#17 John Pytlak RIP

John Pytlak RIP

    (deceased)

  • Sustaining Members
  • 3499 posts
  • Industry Rep
  • Rochester, NY 14650-1922

Posted 20 October 2005 - 05:50 AM

Your talking a double whammy here John. First the stocks from 30 years ago weren't more contrasty than now, they you're talking about a copy made from a more contrasty stock. The end result wouldn't rival what can be done nowadays.


Regardless of any possible slight contrast buildup from the duplication process, a projection contrast original is much higher in contrast than any duplicate negative. KODACHROME motion picture film is just much harder to duplicate without distorting the tone scale. It was designed primarily for direct projection of the processed camera original.
  • 0

#18 Alessandro Machi

Alessandro Machi
  • Sustaining Members
  • 3318 posts
  • Other
  • California

Posted 20 October 2005 - 07:03 AM

Regardless of any possible slight contrast buildup from the duplication process, a projection contrast original is much higher in contrast than any duplicate negative. KODACHROME motion picture film is just much harder to duplicate without distorting the tone scale. It was designed primarily for direct projection of the processed camera original.


No disagreement from me on that point. However, the digital intermediate step pretty much renders the issue of Kodachrome being primarily a projection print irrelevant. Whatever is on the Kodachrome original can be preserved via the digital intermediate.
  • 0

#19 John Pytlak RIP

John Pytlak RIP

    (deceased)

  • Sustaining Members
  • 3499 posts
  • Industry Rep
  • Rochester, NY 14650-1922

Posted 20 October 2005 - 09:35 AM

No disagreement from me on that point. However, the digital intermediate step pretty much renders the issue of Kodachrome being primarily a projection print irrelevant. Whatever is on the Kodachrome original can be preserved via the digital intermediate.


Color negative film is also much more suited to scanning using current motion picture scanning technology. Again: Projection contrast reversal films are best suited for direct projection, not duplication. Their use in professional production today is primarily to obtain a unique "look", typically one of high contrast, high saturation, with some loss of shadow and highlight detail.
  • 0

#20 Alessandro Machi

Alessandro Machi
  • Sustaining Members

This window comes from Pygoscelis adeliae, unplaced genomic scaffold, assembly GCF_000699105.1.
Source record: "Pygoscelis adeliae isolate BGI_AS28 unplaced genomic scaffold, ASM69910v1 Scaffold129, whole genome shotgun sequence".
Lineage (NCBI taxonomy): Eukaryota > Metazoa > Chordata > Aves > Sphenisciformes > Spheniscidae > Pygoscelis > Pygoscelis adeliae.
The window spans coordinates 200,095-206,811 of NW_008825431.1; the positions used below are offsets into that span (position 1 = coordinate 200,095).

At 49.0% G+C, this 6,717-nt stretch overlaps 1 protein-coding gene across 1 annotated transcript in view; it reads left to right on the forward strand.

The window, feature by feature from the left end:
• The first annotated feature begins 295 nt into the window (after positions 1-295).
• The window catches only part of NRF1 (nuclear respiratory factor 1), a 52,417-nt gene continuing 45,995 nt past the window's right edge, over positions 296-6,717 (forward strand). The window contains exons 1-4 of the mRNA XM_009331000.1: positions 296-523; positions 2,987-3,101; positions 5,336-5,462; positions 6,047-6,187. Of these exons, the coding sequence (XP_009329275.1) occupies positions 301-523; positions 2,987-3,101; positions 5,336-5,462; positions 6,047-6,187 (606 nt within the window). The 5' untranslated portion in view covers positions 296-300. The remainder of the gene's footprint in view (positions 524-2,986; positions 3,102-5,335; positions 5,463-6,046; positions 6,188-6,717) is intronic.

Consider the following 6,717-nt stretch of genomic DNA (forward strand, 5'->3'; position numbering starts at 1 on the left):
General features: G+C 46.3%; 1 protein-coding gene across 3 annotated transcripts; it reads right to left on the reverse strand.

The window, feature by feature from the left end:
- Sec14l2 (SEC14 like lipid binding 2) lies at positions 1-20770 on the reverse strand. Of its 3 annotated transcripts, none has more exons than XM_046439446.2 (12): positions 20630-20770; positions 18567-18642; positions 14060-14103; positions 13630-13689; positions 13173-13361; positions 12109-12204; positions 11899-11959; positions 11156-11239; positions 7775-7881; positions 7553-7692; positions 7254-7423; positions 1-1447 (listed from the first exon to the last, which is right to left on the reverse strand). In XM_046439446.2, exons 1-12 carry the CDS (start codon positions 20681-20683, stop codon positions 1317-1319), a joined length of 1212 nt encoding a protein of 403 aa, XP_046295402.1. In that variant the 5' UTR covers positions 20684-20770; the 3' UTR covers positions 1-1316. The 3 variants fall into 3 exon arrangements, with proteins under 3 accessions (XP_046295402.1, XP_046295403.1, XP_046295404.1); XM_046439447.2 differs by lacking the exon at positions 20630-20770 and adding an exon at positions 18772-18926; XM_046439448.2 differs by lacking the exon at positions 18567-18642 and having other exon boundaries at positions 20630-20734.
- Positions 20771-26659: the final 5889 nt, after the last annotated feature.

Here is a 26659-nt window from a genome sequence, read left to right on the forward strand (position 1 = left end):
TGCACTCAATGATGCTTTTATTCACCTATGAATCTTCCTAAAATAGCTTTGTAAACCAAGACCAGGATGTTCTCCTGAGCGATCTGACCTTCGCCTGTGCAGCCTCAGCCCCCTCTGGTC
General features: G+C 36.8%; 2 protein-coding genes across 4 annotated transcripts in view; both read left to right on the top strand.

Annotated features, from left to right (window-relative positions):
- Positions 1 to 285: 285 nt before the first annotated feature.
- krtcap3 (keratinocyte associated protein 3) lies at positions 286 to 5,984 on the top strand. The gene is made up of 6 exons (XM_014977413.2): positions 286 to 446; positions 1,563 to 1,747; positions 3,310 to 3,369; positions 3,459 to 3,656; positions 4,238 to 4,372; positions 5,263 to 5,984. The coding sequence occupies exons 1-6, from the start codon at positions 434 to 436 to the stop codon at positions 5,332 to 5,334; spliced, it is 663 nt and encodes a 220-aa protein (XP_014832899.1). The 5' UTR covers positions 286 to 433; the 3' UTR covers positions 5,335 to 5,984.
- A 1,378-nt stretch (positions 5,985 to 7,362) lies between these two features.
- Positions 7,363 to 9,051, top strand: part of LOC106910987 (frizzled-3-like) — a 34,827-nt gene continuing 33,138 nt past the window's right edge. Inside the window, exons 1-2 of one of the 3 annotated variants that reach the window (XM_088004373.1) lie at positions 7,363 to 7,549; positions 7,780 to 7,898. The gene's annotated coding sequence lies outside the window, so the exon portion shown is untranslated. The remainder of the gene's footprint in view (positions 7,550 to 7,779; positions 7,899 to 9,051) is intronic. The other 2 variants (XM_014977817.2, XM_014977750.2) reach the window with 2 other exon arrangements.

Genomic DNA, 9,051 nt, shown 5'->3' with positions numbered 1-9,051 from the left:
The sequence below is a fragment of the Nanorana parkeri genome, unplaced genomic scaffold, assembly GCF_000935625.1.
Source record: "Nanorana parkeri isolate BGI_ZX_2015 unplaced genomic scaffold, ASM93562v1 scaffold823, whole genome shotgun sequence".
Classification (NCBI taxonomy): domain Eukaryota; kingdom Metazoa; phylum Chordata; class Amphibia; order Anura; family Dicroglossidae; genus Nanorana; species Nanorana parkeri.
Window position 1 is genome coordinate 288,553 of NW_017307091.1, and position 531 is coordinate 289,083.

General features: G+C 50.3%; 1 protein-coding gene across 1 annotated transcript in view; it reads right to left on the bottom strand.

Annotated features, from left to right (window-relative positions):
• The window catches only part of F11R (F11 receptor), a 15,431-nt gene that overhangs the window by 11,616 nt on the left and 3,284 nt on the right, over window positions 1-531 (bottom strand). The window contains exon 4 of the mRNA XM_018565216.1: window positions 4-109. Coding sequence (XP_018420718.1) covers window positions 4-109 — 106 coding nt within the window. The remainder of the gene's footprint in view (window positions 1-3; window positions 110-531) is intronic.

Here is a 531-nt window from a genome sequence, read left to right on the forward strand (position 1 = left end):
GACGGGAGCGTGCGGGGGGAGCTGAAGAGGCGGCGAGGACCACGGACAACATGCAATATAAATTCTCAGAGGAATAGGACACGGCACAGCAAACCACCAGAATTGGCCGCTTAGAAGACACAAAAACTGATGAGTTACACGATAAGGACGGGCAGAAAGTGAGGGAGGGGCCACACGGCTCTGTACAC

• 3318 posts
  • Other
  • California

Posted 20 October 2005 - 02:12 PM

Color negative film is also much more suited to scanning using current motion picture scanning technology. Again: Projection contrast reversal films are best suited for direct projection, not duplication. Their use in professional production today is primarily to obtain a unique "look", typically one of high contrast, high saturation, with some loss of shadow and highlight detail.


I've seen 16mm kodachrome shot on the Galapagos Islands and the shots were stunningly good. I admit it's been a while since I saw the footage and perhaps I would view it more critically now, but I seem to recall how incredible it looked.

If I can see a full spectrum of Kodachrome colors from an original image projected on a standard 16mm projector throwing a 6-8 foot image across a screen, in my opinion that should be completely preservable with today's transfering technology advancements.
  • 0


Technodolly

Aerial Filmworks

Tai Audio

Wooden Camera

CineTape

FJS International, LLC

rebotnix Technologies

Rig Wheels Passport

Opal

Paralinx LLC

CineLab

Visual Products

Metropolis Post

Gamma Ray Digital Inc

Abel Cine

Glidecam

Broadcast Solutions Inc

Ritter Battery

Willys Widgets

The Slider

Media Blackout - Custom Cables and AKS

Metropolis Post

Rig Wheels Passport

The Slider

Abel Cine

Aerial Filmworks

Willys Widgets

Broadcast Solutions Inc

Wooden Camera

Glidecam

Tai Audio

Paralinx LLC

Technodolly

rebotnix Technologies

FJS International, LLC

CineTape

Opal

Visual Products

Gamma Ray Digital Inc

CineLab

Ritter Battery

Media Blackout - Custom Cables and AKS